We did not give a good image at the European Council. For weeks, there was the impression that it was simply an accounting period. Who could save more? At the end and after the meeting, disappointment was obvious. The summit was a failure, not only in terms of the finances of the European Union and the future of the Constitution but also the European project. We had the opportunity to consolidate the political will through mobilization, something that is possible to be technically achieved. There was neither political strength nor long term vision to achieve a commitment. This was the tough lesson of the summit. The strength of the community lies on the possibility of the commitment. Without it, the project of freedom and wellbeing could only contribute to what is possible at the national level.
What happened on Friday in Brussels is the opposition of two old European conceptions, “Europe as a market” and “Europe as a political project”. The issue of “deepening” vs. “expansion” was also weighed. However, these explanations will not satisfy those who were under a deep sense of unease, which will not disappear with the usual European slogans.
Those who said “no” to the referendum did not say “no” to the work for a united Europe. They just wanted a different Europe, more just in terms of opinions. The economic situation and dissatisfaction regarding the politicians in their countries was decisive. Comprehensively, growth is insufficient in Europe, the pie does not grow as we expected. Encouraged by the shift from an industrial society into a service and knowledge-based society, we expect from Europe what it can offer: steady jobs and more social security. We have to be more realistic. The emerging national selfishness should not lead to the loss of European solidarity. We should achieve a balance between the interests of yesterday and those of today. The citizens must understand that a Europe a la carte for 450 people is impossible. The politicians who practice the art of commitment at a European scale should not be sanctioned in their countries but rather encouraged. This is the only way that Europe preserves its peaceful way of living, which is well defined in the Constitution.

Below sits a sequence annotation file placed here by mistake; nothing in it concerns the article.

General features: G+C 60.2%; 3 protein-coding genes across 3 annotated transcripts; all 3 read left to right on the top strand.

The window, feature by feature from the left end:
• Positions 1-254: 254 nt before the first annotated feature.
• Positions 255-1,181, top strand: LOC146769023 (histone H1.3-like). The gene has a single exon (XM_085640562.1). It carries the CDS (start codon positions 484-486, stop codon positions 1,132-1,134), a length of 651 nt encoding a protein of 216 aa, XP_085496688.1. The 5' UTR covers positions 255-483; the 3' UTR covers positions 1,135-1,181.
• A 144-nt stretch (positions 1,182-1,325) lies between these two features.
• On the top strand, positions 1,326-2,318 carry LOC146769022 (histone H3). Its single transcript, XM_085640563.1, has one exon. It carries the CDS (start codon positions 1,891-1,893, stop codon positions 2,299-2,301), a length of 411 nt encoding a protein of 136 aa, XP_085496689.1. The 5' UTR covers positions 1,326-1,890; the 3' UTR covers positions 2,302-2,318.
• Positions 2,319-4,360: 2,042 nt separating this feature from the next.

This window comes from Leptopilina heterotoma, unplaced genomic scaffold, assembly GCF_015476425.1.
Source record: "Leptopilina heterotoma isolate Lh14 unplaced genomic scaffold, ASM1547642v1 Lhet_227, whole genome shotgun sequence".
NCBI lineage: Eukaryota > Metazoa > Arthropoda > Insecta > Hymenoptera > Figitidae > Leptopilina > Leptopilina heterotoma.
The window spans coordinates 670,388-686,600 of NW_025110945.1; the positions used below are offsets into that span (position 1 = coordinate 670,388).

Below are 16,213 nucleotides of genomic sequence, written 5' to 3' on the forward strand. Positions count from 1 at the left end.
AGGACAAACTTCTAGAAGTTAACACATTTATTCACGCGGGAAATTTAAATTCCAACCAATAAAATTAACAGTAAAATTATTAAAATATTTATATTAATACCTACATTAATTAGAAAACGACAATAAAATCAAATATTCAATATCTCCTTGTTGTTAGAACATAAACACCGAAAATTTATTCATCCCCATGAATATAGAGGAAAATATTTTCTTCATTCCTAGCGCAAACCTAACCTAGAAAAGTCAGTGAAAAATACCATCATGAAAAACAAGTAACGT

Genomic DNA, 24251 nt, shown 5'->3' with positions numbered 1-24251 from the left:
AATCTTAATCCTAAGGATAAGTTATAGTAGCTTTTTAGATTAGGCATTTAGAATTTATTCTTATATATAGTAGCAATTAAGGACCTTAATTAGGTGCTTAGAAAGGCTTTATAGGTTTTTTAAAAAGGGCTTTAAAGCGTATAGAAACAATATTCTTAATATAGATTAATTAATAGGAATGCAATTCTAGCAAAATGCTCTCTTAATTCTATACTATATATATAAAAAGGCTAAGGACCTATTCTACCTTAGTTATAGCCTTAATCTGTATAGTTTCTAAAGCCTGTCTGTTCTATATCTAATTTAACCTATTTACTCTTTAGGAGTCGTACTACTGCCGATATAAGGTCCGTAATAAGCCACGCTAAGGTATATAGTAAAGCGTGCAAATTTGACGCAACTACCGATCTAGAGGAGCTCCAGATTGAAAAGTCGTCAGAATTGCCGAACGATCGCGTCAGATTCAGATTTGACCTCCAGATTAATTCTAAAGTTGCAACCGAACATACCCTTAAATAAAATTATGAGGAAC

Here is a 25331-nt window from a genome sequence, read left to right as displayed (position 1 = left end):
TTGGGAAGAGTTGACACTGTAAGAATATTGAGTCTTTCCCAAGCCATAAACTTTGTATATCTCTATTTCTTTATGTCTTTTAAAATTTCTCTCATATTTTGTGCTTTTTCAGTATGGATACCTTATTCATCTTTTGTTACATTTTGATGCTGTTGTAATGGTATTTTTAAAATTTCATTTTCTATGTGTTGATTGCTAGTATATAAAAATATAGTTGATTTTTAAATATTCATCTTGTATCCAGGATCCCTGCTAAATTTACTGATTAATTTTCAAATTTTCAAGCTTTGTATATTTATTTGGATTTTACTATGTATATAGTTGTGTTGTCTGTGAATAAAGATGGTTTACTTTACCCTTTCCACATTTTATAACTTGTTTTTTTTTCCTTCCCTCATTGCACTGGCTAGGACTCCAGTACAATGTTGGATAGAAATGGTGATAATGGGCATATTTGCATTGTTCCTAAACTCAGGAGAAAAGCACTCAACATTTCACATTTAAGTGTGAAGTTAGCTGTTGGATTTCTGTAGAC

We should ask ourselves two main questions: What do we want from this European Union? And the other one, very much related to it: How much are we willing to contribute to a consolidation process and a stable future for Europe? To be able to find the solutions for the future, we have to be brave enough to question ourselves certain things and think of its feasibility.

Der Standard (Austria)

Europa, bitte tief durchatmen”, by Ursula Plassnik, Der Standard, June 21, 2005.